philip lelyveld The world of entertainment technology


We Tested 5G Across America. It’s Crazy Fast—and a Hot Mess

B3-EN526_STERN0_12U_20190718180312Finding 3: Got a 5G signal? Don’t go inside.

Right next to that tower in Denver where I notched those crazy speeds is a small bakery with delicious bread. When I stepped inside, the 5G signal vanished. That’s the other thing about millimeter waves: Most can’t penetrate walls or other hard obstacles.

The carriers plan to use this technology to blanket large outdoor and even indoor spaces. AT&T, for instance, is targeting shopping malls, stadiums and convention centers. Unlike its competitors, AT&T is also restricting the network to business customers looking to develop products for the faster network. (These are the only people who should be buying 5G devices right now anyway.)

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How to Make Sure AI Devices Pass Ethical Muster

B3-EJ842_Ethics_J_20190628134303In approaching this problem of social responsibility, software designers have begun to develop their systems through two ethical lenses.

First, they have adopted the approach used by medical ethicists who involve humans in studies associated with new clinical trials and medical procedures. These safeguards have been in continuous development since the Nuremberg Code of 1947 and include informed consent by the human subject and transparency in the potential adverse reaction an individual may have to the trial involved. They give special consideration to the involvement of minors and vulnerable members of society who may not themselves be able to make informed decisions. These considerations are directly translatable to the development of AI in our homes. Strong corporate social responsibility informs the customer that the device is always observing us; asks for “informed” consent; provides consumers accurate knowledge and ownership regarding data retention, while also protecting minors.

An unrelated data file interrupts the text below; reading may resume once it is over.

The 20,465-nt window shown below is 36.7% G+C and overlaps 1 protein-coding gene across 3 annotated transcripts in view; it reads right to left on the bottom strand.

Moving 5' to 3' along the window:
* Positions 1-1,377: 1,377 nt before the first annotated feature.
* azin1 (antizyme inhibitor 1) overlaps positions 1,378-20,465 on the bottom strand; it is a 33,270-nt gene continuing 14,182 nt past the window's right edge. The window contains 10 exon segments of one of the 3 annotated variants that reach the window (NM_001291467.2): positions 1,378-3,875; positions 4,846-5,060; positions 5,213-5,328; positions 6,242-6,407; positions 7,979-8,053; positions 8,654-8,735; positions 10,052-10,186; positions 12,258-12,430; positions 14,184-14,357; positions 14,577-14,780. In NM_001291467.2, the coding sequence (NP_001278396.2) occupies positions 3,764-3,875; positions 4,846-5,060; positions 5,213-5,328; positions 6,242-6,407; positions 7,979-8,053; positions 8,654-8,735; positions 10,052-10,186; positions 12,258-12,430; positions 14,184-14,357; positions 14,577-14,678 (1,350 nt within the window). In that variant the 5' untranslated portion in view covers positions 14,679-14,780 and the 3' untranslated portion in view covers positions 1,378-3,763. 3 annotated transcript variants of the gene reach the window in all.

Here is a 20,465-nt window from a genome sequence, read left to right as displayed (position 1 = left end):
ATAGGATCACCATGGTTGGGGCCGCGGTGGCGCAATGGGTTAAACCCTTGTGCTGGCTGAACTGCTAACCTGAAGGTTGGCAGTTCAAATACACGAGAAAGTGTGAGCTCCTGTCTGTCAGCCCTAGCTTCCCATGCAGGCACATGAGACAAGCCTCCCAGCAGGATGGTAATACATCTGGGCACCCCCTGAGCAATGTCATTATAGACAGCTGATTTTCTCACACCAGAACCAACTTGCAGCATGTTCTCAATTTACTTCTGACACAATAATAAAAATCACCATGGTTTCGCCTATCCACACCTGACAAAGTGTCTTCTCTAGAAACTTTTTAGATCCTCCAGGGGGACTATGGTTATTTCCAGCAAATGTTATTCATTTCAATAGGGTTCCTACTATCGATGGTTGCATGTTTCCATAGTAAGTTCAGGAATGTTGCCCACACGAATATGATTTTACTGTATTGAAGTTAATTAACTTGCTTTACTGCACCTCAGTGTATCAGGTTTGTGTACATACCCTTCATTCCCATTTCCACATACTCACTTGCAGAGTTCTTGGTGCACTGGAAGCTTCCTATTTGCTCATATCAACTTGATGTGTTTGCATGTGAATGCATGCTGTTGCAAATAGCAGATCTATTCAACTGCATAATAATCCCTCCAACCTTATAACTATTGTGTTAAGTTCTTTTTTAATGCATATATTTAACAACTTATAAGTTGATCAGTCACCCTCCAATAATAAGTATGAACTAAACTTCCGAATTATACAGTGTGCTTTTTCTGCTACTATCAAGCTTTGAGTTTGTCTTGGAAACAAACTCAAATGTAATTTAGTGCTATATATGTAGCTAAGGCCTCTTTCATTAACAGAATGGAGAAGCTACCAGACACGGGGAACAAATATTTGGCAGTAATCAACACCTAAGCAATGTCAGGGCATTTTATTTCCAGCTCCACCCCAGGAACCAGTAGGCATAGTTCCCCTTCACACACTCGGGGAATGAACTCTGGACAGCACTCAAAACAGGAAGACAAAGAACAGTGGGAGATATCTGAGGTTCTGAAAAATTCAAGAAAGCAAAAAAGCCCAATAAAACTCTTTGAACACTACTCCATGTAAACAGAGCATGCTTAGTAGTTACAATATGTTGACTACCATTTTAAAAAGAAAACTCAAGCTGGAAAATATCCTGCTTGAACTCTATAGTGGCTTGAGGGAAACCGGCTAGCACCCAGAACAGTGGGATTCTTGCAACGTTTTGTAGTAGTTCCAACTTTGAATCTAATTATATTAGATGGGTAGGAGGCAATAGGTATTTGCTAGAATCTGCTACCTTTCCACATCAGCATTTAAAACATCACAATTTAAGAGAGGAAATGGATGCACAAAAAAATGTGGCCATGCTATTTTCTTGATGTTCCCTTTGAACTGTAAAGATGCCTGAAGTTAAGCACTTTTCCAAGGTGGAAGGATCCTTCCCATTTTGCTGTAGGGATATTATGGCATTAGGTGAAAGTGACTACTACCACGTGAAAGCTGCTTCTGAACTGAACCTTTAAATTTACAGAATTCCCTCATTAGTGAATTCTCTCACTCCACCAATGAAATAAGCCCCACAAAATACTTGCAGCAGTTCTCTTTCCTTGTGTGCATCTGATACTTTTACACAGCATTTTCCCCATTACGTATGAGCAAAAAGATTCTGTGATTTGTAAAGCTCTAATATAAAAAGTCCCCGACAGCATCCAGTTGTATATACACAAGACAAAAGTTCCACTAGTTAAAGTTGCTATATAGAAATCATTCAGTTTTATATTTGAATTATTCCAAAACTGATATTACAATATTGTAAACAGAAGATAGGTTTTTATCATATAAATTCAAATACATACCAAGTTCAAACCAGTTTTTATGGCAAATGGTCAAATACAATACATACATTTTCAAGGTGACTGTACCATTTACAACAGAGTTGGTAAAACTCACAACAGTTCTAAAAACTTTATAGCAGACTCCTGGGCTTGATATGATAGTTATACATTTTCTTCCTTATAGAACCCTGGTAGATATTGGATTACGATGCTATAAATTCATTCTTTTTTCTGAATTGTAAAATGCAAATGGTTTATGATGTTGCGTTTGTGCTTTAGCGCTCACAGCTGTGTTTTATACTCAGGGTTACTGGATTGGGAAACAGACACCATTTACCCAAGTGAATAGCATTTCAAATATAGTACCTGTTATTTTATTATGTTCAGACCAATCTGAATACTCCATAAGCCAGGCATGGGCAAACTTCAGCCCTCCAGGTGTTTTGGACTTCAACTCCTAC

The second lens is the use of design thinking, where the product development passes through five stages: Empathy, Define, Ideate, Prototype and Test. The first of these, the empathy stage, is crucial in aligning AI products with social dynamics. In this stage, designers aim at gaining a deep understanding of the actual user experience with the product. This differs from traditional design processes as AI solutions are algorithmic, based on data that may have elevated levels of bias from inappropriate sourcing or application.

Without such design considerations, society will be increasingly uncomfortable with AI, and turn away from it, sadly failing to reap the significant benefits it can provide.

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MIT made an AI that can detect and create fake images

Creating digital renderings and editing images can take hours, but researchers from MIT and IBM want to change that. They've trained AI to generate photographic images from scratch and to intelligently edit objects inside them. While this could be beneficial for artists and designers, it also offers insight into how neural networks learn context, and the team hopes to leverage the tool to spot fake or altered images.

Named GANpaint Studio, the tool is available as a free demo. Rather than manually add a tree to an image, you can tell the tool where you want the object and it will add one that matches the scene. You can erase objects too, like stools from an image of a kitchen. It's still a work in progress, but the team hopes GANpaint Studio might one day edit video clips. If, for instance, an essential prop were left out of a film scene, editors could use AI to add it in later.

While GANpaint Studio makes it easy to create fake images, it could also help computer scientists learn to spot them. "You need to know your opponent before you can defend against it," said Jun-Yan Zhu, who co-authored a paper on the tool. The researchers will present their work at a conference next month. In the meantime, you can give GANpaint Studios a spin.